Making the Most of Volunteers

Following is a guest post by Lori Tsuruda who led a training on Effective Volunteer Engagement at a Socializing for Justice ProfDev. Learn about these monthly professional development trainings held in Boston at www.sojust.org.

We can’t afford to waste time, ours or that of potential volunteers, so we must strive to attract, identify, and support people best suited to help us further our charitable missions.

Like the hiring process for paid workers, charities need to identify what we seek in terms of attitudes, skills, interests, availability, etc., captured clearly in Position Descriptions, but since no paychecks are involved, we must seriously consider the needs and motivations of volunteers best suited for our organizations and our needs.

However you prefer to think about motivation, from Maslow to Pink, in today’s “What’s in it for me?” culture, the most effective recruitment messages should be motivationally-based for maximum attractiveness. Leading with the benefits and/or opportunities volunteering has to offer is a great start.

Furthermore, we need to structure the recruitment process so that it results in great matches as a result of reasonable, appropriate effort. For example, if tasks can be completed by not-necessarily-skilled volunteers, but volunteers must be healthy and show up one time, then the process will be less intensive than for larger roles requiring special training or experience and longer time commitments.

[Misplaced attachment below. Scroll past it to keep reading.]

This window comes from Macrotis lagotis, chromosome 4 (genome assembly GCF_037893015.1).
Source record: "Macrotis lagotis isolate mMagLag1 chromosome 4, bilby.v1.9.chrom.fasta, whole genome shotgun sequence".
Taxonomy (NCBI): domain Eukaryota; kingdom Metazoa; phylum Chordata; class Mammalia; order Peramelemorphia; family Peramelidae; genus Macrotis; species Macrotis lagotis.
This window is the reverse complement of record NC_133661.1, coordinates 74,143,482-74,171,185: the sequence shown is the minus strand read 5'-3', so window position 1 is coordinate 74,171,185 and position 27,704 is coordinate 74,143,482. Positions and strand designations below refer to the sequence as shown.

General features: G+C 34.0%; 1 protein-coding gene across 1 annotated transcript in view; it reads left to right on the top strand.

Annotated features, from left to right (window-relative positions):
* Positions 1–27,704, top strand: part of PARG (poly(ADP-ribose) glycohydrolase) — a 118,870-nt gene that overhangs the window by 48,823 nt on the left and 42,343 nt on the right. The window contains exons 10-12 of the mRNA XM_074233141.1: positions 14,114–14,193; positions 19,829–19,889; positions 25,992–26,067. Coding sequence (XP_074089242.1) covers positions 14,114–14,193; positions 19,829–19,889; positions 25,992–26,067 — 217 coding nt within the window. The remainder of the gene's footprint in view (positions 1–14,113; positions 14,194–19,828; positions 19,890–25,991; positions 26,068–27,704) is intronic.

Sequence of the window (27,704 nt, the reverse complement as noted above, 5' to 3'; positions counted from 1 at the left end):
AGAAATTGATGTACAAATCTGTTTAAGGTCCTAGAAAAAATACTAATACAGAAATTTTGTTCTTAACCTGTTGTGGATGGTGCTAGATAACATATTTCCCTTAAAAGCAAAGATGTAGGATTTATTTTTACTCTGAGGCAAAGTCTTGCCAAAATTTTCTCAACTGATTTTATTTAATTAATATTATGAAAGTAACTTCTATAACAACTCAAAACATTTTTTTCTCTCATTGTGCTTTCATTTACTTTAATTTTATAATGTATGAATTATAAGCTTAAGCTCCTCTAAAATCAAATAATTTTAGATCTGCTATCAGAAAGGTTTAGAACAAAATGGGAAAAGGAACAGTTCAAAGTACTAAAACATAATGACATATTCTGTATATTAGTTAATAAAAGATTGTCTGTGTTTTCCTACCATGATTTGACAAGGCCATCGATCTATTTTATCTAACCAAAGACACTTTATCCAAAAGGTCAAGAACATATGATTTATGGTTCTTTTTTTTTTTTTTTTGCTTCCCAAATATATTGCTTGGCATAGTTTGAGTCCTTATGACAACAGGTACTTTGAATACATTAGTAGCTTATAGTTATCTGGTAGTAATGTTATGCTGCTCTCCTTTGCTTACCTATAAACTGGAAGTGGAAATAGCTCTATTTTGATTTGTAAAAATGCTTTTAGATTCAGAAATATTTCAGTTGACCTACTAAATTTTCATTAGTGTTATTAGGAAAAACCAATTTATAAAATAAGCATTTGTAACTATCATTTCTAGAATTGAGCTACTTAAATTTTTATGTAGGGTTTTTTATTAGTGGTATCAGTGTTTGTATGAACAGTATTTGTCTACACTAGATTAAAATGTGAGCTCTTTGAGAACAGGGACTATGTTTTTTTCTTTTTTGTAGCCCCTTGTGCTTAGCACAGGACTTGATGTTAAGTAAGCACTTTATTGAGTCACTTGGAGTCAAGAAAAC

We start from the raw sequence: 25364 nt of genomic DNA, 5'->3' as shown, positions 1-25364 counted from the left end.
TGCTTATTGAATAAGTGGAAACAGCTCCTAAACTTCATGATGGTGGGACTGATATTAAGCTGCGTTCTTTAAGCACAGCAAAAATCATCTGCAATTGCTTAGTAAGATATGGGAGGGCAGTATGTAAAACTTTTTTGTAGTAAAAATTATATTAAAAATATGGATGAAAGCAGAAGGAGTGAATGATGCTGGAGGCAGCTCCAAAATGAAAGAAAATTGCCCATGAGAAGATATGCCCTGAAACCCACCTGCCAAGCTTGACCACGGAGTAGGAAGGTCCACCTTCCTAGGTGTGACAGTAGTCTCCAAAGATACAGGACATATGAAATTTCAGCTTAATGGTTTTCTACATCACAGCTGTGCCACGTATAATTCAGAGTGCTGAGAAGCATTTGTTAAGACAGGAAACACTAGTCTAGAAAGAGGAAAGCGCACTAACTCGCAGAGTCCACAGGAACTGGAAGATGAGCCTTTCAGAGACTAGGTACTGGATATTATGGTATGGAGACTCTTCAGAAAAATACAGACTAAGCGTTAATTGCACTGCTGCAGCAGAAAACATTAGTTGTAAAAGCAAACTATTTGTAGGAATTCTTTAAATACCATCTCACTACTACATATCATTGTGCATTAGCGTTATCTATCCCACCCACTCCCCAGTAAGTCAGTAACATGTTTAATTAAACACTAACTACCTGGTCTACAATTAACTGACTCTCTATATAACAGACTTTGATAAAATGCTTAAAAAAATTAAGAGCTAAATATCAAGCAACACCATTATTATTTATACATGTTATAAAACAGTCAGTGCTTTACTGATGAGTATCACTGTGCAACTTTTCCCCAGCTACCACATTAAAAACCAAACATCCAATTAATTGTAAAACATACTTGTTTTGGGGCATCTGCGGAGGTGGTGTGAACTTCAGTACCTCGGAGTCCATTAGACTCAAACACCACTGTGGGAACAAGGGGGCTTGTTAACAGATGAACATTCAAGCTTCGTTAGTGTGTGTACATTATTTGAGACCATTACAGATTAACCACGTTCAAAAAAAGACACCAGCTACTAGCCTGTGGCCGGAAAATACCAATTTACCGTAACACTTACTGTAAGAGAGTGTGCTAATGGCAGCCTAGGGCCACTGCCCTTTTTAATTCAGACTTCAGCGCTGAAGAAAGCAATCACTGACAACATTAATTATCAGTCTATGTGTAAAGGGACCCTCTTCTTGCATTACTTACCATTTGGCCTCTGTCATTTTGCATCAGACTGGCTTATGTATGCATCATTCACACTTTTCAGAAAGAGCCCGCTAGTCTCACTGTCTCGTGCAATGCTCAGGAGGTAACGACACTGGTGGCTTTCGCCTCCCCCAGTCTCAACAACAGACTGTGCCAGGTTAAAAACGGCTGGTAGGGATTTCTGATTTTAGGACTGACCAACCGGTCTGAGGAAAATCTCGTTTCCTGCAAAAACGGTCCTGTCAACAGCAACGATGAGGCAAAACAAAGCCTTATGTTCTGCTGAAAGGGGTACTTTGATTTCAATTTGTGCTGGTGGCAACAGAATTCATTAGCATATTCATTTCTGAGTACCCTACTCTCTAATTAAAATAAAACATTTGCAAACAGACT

The Public Speaker’s Quick and Dirty Tips for Improving Your Communication Skills has two podcasts on good hiring practices, shows 141 and 142, in which Lisa B. Marshall describes good screening practices that definitely apply to volunteers, not just paid workers.

It’s not good enough to make good hiring decisions and bring in new volunteers who are well-suited to help us. We must support volunteers so that their ongoing needs are met and they perform to our standards. This means that volunteers must report to someone within the organization, even if it is another volunteer — Volunteers can’t just do whatever they want, whenever they want, unaccountable to anyone.

It also means that our organizational culture should maximize performance as well as foster retention of our best people, but this is a much bigger issue than the volunteer program…

Lori Tsuruda is the founder and executive director of People Making a Difference® (PMD), a non-profit which organizes one-time, hands-on volunteer projects for individuals and trains and assists nonprofit leaders in quality volunteer management. She recruits and manages 750+ volunteers/year and helps charities and companies improve their community involvement programs. In the past 20 years, she has engaged more than 6,300 PMD volunteers in 950+ service projects helping 124 charities in Greater Boston. She is leading the Directors of Volunteer Administration (DOVA) in Boston for her seventh term. Connect with her through PMD’s Facebook page or lori@pmd.org.